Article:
Reading the plight of the koalas in the recent decision making processes articulated by Byron Shire Council’s conservatives confirmed many things in my mind.
Namely, the koalas potential demise is unashamedly politically driven. This would appear to be implied by the statement of Cr Dey ‘The lack of logic (in the KPoM) is sad: it is a planning document that will guide development, and it must thus withstand court challenges’.
So the document is really ‘legal-speak’ and charged it would seem to keep the ‘smoke and mirrors’ operative strategies concerning the life/fate of remarkable endangered species.
Is the intensity of the document a sticky strategy aiding the pro-development faction, or a real statement of protection for the koala? From recent reports one is left in a state of confusion.
Yet it must be stated that the KPoM is ‘technically proficient and comprehensive’ aiming to address, it would seem the welfare of the koalas. But revealing a language that is ‘not aimed at capturing the imagination and enthusiasm of the great bulk of the community’.
This is a great shame as indeed it is the great bulk of the community deserve plain English and they want protection for koalas!
The KPoM is a necessary instrument of protection for the koalas, but lacking the linguistic common touch it would appear.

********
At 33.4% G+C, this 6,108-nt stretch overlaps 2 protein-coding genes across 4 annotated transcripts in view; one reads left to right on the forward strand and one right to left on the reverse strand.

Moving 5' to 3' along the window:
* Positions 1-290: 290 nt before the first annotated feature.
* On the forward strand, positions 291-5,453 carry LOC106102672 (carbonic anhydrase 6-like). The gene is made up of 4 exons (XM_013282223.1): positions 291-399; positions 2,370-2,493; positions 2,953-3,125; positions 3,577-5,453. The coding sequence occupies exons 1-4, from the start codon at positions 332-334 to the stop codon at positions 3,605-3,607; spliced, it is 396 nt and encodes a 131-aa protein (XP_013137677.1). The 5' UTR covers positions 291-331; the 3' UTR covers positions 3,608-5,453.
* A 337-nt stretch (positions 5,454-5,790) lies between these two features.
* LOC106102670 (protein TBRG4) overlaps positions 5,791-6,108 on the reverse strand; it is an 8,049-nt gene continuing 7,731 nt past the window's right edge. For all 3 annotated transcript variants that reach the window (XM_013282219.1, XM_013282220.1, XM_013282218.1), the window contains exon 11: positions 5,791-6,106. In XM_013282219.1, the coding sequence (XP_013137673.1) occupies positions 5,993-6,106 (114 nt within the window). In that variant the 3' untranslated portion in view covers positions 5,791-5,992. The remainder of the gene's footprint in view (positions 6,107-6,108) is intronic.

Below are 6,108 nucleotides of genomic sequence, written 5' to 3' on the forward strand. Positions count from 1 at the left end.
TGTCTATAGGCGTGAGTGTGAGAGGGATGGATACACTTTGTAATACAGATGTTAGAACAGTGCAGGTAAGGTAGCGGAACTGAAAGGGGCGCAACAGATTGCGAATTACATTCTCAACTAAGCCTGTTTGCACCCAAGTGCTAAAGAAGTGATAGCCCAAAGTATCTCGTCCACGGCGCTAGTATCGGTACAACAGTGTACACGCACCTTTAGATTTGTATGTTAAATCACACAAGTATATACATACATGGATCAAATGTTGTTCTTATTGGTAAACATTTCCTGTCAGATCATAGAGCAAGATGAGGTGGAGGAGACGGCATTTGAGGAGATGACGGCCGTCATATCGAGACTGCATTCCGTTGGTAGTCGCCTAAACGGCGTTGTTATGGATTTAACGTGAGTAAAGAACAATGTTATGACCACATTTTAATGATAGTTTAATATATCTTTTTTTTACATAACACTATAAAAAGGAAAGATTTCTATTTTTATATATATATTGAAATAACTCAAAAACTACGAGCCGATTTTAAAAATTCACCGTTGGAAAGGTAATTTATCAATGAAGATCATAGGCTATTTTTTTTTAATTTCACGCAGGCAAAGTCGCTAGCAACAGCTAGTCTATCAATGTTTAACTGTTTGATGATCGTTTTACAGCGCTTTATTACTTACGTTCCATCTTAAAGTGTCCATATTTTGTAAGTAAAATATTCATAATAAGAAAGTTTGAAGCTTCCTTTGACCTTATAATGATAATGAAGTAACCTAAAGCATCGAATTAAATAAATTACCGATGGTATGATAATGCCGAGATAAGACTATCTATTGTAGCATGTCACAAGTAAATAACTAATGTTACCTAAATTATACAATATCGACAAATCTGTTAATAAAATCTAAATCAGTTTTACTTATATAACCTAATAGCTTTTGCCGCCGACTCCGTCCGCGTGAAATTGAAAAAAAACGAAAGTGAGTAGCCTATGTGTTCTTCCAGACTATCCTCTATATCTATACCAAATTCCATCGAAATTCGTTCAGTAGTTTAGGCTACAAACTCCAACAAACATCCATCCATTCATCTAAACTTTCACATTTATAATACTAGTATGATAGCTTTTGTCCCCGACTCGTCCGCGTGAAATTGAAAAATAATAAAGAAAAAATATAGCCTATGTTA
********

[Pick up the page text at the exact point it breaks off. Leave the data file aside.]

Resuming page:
We read ’it is too long, 78 pages’. The KPoM ‘would ‘lock up land’ (Cr Wood).
Does she mean for a koala habitat?
And yes, welcome ‘secrets and non-transparency’ her statement ‘there is legal stuff in it the public aren’t allowed to know about, which could result in legal challenges’. From whom Cr Wood?
Yes we are all aware that the law can be used as a weapon to cut off public participation in democratic debate when environmentalists speak for nature (eg. SLAPP suits).
But the real issue seems also to reside in a total lack of understanding or logic by some of the conservative councillors and a dependence on secrecy when the heat of transparency may arise.
Public office requires deep research in order to fully understand what really is a very simple issue.
Namely, are the koalas allowed to have habitat in the Byron region or will their demise be aided by ‘polly-speak’, ‘legal speak’, smoke and mirror strategies and lots and lots of secrets?
Put the question to the school children in the Byron region. I am sure they would understand.
But, let me share a discourse in logic. I did hear a debate on local radio that the reasons to justify shark-culling was their behaviour towards humans results in ‘unprovoked attacks’ in the sea. Maybe this is the dominant logic that is now spilling over into the north coast populace. Only humans matter.
At the end of the day the koalas must have habitat, must be cared for and must survive, and if public representatives are confused they can access the legal precautionary principle’.
In other words ‘don’t proceed with what you don’t understand’. They have admitted this much, but time is not on the side of the koalas.
The remedy is obviously a plain speaking summary of the KPoM document that is understood by all parties and the community. Then we can all rapidly proceed with great care to ensure koala survival and habitat in the region.
Jo Faith, Newtown